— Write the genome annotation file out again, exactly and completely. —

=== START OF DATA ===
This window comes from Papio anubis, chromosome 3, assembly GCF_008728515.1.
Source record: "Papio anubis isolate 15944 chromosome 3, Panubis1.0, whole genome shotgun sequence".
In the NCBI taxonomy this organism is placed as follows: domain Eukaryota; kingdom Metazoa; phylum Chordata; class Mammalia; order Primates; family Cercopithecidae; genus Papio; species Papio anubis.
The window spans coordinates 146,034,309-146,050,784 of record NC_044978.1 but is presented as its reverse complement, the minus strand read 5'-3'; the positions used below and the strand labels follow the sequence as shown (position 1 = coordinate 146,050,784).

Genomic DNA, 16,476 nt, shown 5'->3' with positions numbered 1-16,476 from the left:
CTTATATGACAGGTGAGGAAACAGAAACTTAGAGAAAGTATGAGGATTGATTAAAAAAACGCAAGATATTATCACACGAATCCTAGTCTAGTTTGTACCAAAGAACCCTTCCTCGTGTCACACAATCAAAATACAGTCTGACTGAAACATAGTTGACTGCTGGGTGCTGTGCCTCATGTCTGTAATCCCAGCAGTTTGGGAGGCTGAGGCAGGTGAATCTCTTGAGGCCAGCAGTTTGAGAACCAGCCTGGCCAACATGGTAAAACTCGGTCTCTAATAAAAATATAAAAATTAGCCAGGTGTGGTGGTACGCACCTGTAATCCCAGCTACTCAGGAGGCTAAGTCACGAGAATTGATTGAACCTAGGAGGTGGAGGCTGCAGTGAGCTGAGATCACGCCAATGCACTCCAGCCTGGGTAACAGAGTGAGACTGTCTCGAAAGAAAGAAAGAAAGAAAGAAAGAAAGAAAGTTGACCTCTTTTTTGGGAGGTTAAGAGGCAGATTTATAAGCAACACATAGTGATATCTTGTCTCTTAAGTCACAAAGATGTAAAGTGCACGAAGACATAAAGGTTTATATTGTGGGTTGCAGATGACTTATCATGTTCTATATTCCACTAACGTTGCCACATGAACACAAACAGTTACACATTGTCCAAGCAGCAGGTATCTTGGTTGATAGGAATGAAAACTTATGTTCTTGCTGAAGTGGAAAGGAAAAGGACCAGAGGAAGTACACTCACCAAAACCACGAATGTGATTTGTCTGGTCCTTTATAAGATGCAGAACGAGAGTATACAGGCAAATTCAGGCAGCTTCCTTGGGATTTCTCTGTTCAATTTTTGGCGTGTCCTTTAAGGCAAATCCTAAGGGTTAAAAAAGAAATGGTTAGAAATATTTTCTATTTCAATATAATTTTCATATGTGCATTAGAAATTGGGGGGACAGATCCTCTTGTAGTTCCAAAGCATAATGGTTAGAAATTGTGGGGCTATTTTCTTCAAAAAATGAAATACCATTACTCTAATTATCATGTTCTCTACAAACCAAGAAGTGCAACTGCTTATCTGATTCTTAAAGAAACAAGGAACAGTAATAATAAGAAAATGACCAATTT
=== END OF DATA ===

This window comes from Papio anubis, chromosome 3, assembly GCF_008728515.1.
Source record: "Papio anubis isolate 15944 chromosome 3, Panubis1.0, whole genome shotgun sequence".
In the NCBI taxonomy this organism is placed as follows: domain Eukaryota; kingdom Metazoa; phylum Chordata; class Mammalia; order Primates; family Cercopithecidae; genus Papio; species Papio anubis.
The window spans coordinates 146,034,309-146,050,784 of record NC_044978.1 but is presented as its reverse complement, the minus strand read 5'-3'; the positions used below and the strand labels follow the sequence as shown (position 1 = coordinate 146,050,784).

Genomic DNA, 16,476 nt, shown 5'->3' with positions numbered 1-16,476 from the left:
CTTATATGACAGGTGAGGAAACAGAAACTTAGAGAAAGTATGAGGATTGATTAAAAAAACGCAAGATATTATCACACGAATCCTAGTCTAGTTTGTACCAAAGAACCCTTCCTCGTGTCACACAATCAAAATACAGTCTGACTGAAACATAGTTGACTGCTGGGTGCTGTGCCTCATGTCTGTAATCCCAGCAGTTTGGGAGGCTGAGGCAGGTGAATCTCTTGAGGCCAGCAGTTTGAGAACCAGCCTGGCCAACATGGTAAAACTCGGTCTCTAATAAAAATATAAAAATTAGCCAGGTGTGGTGGTACGCACCTGTAATCCCAGCTACTCAGGAGGCTAAGTCACGAGAATTGATTGAACCTAGGAGGTGGAGGCTGCAGTGAGCTGAGATCACGCCAATGCACTCCAGCCTGGGTAACAGAGTGAGACTGTCTCGAAAGAAAGAAAGAAAGAAAGAAAGAAAGAAAGTTGACCTCTTTTTTGGGAGGTTAAGAGGCAGATTTATAAGCAACACATAGTGATATCTTGTCTCTTAAGTCACAAAGATGTAAAGTGCACGAAGACATAAAGGTTTATATTGTGGGTTGCAGATGACTTATCATGTTCTATATTCCACTAACGTTGCCACATGAACACAAACAGTTACACATTGTCCAAGCAGCAGGTATCTTGGTTGATAGGAATGAAAACTTATGTTCTTGCTGAAGTGGAAAGGAAAAGGACCAGAGGAAGTACACTCACCAAAACCACGAATGTGATTTGTCTGGTCCTTTATAAGATGCAGAACGAGAGTATACAGGCAAATTCAGGCAGCTTCCTTGGGATTTCTCTGTTCAATTTTTGGCGTGTCCTTTAAGGCAAATCCTAAGGGTTAAAAAAGAAATGGTTAGAAATATTTTCTATTTCAATATAATTTTCATATGTGCATTAGAAATTGGGGGGACAGATCCTCTTGTAGTTCCAAAGCATAATGGTTAGAAATTGTGGGGCTATTTTCTTCAAAAAATGAAATACCATTACTCTAATTATCATGTTCTCTACAAACCAAGAAGTGCAACTGCTTATCTGATTCTTAAAGAAACAAGGAACAGTAATAATAAGAAAATGACCAATTT